A decision taken by the permanent Holy Synod, a 12-member body of senior clerics that runs the day-to-day affairs of the Orthodox Church, allows priests more leeway in burying people who have committed suicide and for infants who die before they are baptized.
It came after a series of recent highly publicized incidents involving priests who have refused to conduct funeral rites for infants and some suicide victims.
``Some incidents have upset the entire church of Greece and the Holy Synod decided not to ignore it but deal with it,'' Metropolitan Efstathios, a Holy Synod spokesman said.
According to the church, suicide is considered a cardinal sin and people who have taken their own lives cannot receive a church burial. Infants who have not been baptized are not considered to be part of the church and normally do not receive an Orthodox burial.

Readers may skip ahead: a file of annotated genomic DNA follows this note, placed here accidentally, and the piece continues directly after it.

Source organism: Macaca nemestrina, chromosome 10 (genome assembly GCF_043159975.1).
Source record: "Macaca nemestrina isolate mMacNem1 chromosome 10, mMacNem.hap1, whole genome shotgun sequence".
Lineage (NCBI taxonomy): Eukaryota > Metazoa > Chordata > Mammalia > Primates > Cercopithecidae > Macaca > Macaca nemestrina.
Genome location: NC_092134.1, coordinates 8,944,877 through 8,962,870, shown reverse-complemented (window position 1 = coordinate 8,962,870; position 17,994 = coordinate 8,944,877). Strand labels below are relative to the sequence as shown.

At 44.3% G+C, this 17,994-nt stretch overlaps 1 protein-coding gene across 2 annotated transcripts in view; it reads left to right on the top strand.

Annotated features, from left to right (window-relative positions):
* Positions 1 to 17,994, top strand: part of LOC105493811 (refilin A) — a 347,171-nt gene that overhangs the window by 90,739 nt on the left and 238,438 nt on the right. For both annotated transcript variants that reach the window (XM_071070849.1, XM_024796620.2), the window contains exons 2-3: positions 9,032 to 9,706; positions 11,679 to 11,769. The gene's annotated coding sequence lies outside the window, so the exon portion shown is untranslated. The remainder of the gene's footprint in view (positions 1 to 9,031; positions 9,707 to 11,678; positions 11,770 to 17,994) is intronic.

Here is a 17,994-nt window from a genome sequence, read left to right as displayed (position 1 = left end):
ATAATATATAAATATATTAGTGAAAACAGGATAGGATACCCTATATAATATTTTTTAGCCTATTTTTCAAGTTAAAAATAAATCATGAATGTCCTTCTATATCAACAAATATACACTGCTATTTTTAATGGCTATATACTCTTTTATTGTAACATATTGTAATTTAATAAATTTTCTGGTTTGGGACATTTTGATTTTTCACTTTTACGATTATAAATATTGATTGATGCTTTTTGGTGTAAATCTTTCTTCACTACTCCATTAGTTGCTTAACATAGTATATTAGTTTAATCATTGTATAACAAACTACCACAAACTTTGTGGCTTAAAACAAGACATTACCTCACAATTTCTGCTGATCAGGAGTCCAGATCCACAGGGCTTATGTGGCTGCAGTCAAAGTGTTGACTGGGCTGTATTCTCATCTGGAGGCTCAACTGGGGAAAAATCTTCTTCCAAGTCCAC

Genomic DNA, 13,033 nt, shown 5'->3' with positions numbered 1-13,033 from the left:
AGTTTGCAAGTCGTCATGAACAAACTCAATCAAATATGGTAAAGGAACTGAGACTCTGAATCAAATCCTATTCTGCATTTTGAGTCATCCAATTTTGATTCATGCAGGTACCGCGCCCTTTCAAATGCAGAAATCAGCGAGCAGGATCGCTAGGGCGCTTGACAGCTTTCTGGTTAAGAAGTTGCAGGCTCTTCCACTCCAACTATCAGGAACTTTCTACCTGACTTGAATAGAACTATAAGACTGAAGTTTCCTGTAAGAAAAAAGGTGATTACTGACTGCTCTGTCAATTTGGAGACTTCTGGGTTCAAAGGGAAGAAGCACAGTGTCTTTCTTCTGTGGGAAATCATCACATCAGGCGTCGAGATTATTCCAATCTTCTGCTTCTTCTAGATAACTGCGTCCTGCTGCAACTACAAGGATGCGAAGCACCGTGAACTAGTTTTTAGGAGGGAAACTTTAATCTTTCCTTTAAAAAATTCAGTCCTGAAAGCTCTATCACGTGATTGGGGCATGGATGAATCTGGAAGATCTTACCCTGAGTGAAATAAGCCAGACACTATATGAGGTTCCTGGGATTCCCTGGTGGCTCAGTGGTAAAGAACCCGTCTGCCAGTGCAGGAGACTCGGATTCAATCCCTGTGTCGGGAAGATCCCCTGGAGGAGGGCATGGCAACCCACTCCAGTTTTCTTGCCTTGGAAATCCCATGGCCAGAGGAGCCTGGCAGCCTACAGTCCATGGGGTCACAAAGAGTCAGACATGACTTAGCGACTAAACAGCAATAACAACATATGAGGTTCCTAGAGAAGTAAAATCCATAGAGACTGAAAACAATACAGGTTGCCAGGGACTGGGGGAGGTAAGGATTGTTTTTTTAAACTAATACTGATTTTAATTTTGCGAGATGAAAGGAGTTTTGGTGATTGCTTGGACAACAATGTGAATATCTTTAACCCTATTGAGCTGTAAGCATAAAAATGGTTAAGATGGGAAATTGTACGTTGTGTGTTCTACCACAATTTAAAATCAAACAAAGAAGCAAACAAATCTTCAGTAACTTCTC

Under the new guidelines, priests may bury suicide victims if they are determined not to be ``sane'' when they carry out the act, if they were considered insane before taking their lives, if they kill themselves accidentally, or if they manage to repent before dying.
The sanity clause is considered so broad that it would allow a local metropolitan, or bishop, to allow the burial of most suicide victims.
According to Metropolitan Efstathios, the guidelines also consider infants born into Orthodox Christian families ``as candidate members'' of the church and introduce a special ceremony for their burial.
He said the guidelines were similar to others already being used by many of the 16 separate churches worldwide that represent more than 200 million Orthodox Christians.
In the past, many Greek priests often ignored the rules and conducted funeral services for both suicide victims and infants that had not been baptized.